Often not mentioned amongst the top performers, Jeff Locke leads all starters in the National League with a 2.01 ERA, and is second in all of baseball, among qualifying pitchers.

7. Atlanta Braves (88 points) – Last Week: #5 (-12)

Justin Upton had the Major League lead in home runs during the month of April, but now his 15 long balls are barely ahead of Evan Gattis and Dan Uggla for the team lead.

8. Arizona Diamondbacks (77 points) – Last Week: #12 (+18)

Paul Goldschmidt (.306 average, .384 OBP, 17 doubles, 19 HR, 65 RBI in 74 games) is putting up MVP-like numbers so far this season.

9. Oakland Athletics (68 points) – Last Week: #6 (-22)

Bartolo Colon (10-2, 2.93 ERA, 1.10 WHIP, 12 quality starts) deserves to be included in the American League Cy Young conversation.

10. Baltimore Orioles (49 points) – Last Week: #11 (-13)

Chris Davis, Manny Machado and Adam Jones have combined to hit 80 doubles so far this season.

11. Colorado Rockies (48 points) – Last Week: #9 (-16)

The Rockies have five players with ten or more home runs this season: Troy Tulowitzki (16), Michael Cuddyer (11), Carlos Gonzalez (21), Dexter Fowler (10) and Wilin Rosario (11).

12. Kansas City Royals (41 points) – Last Week: #10 (-23)

No one is suffering from a lack of run support more than James Shields.  Just look at the numbers: 2-6 record, with 13 quality starts and a 2.92 ERA.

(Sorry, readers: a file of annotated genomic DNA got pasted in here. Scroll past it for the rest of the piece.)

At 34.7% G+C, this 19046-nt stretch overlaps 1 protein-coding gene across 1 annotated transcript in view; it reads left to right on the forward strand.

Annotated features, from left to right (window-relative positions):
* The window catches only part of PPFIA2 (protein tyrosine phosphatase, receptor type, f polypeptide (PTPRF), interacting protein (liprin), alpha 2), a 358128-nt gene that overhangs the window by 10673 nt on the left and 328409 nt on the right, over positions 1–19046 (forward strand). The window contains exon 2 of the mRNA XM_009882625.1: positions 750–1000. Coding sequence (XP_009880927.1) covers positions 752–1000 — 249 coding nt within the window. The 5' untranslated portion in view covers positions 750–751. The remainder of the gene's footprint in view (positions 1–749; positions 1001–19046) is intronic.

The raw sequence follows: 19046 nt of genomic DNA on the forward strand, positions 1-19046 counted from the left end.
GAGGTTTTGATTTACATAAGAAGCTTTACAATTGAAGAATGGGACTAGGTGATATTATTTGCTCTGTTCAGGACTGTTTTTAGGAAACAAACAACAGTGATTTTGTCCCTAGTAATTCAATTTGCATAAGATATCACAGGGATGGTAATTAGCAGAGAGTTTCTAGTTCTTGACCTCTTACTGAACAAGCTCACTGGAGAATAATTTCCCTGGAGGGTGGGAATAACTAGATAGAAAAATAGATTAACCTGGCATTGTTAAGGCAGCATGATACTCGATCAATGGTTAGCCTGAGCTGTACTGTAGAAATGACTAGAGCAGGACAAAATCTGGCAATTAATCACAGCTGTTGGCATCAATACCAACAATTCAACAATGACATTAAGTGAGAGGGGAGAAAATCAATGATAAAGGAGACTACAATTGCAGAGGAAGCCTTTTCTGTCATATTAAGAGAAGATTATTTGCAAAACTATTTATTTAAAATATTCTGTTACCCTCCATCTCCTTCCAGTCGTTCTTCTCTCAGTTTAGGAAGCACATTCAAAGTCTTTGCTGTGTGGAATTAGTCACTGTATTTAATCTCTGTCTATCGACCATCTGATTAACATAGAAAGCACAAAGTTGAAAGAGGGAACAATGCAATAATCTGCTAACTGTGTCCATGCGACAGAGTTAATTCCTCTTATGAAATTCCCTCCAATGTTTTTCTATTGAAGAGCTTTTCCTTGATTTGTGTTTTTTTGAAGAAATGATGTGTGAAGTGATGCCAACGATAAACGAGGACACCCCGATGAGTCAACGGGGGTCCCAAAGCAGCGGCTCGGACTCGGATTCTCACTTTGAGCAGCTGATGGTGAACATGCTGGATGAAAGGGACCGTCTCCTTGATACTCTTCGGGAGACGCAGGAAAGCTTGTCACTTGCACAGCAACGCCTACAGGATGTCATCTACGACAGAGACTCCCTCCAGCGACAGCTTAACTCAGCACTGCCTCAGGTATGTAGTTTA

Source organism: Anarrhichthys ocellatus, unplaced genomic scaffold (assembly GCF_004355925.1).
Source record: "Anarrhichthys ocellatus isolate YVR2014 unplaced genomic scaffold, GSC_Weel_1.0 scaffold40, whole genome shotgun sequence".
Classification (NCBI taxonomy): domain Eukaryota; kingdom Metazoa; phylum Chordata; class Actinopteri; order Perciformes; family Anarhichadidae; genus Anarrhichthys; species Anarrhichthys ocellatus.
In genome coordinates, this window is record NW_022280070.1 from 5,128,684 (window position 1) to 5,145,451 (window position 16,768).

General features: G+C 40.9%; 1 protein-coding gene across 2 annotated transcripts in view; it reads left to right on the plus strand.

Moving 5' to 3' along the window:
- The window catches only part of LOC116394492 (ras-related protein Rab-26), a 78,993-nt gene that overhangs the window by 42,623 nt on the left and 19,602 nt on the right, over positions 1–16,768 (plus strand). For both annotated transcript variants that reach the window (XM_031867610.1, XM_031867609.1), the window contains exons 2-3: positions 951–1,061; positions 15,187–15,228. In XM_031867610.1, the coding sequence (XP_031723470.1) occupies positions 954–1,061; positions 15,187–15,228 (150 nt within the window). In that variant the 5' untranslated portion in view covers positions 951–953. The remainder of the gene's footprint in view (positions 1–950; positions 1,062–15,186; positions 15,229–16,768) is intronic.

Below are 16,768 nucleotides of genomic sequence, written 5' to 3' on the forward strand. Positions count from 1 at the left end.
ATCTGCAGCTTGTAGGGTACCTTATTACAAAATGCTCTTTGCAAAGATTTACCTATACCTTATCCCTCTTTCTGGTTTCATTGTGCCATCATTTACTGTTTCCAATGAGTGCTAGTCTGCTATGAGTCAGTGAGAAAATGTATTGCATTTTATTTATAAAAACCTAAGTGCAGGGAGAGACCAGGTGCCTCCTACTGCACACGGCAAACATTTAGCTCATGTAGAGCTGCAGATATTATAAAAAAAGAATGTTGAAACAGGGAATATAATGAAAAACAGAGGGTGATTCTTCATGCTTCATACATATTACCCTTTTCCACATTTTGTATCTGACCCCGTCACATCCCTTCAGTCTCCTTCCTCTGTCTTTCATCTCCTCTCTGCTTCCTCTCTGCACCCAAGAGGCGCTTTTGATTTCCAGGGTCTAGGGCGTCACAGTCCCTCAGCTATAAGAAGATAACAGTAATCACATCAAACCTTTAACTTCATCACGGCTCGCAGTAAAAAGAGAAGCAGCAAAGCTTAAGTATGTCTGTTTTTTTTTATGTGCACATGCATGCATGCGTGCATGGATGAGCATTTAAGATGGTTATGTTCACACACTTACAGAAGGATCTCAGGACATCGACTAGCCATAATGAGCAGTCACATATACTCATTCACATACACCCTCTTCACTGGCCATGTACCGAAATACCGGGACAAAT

13. Cleveland Indians (39 points) – Last Week: #18 (+24)

Mark Reynolds continues to lead the Indians with 14 HR and 44 RBI, but his K totals (88 in 253 AB’s) are rapidly rising, as they often do.

14. Toronto Blue Jays (36 points) – Last Week: #17 (+18)

Edwin Encarnacion continues to be a pivotal piece to Toronto’s success, currently sitting second in the AL in home runs (21) and third in RBI (63).

15. New York Yankees (36 points) – Last Week: #13 (-5)


Should the New York Yankees consider parting ways with Phil Hughes?

As he continues to struggle in New York, it’s becoming quite clear that Phil Hughes (3-6, 5.09 ERA, 1.42 WHIP) might benefit from a change of scenery.

16. Tampa Bay Rays (34 points) – Last Week: #14 (+4)

In his first eight games at the big league level, Wil Myers is batting .294, with one double, two homers, seven RBI and ten hits over 34 AB’s.  He has yet to draw a walk.

17. San Francisco Giants (14 points) – Last Week: #15 (-8)

Tim Lincecum (4.52 ERA) and Matt Cain (4.54 ERA) have combined to give up 25 home runs, while walking 69 batters over 31 total starts.

18. San Diego Padres (10 points) – Last Week: #16 (-10)

Kyle Blanks has one hundred fewer at bats (165) than some of his teammates, yet leads the Padres in runs batted in, with 30 on the season.

19. Washington Nationals (1 point) – Last Week: #20 (-2)

To drive home just how good Ian Desmond has been, check the stats, where the Nats’ shortstop leads the team in batting average (.280), home runs (12), RBI (40) and hits (78).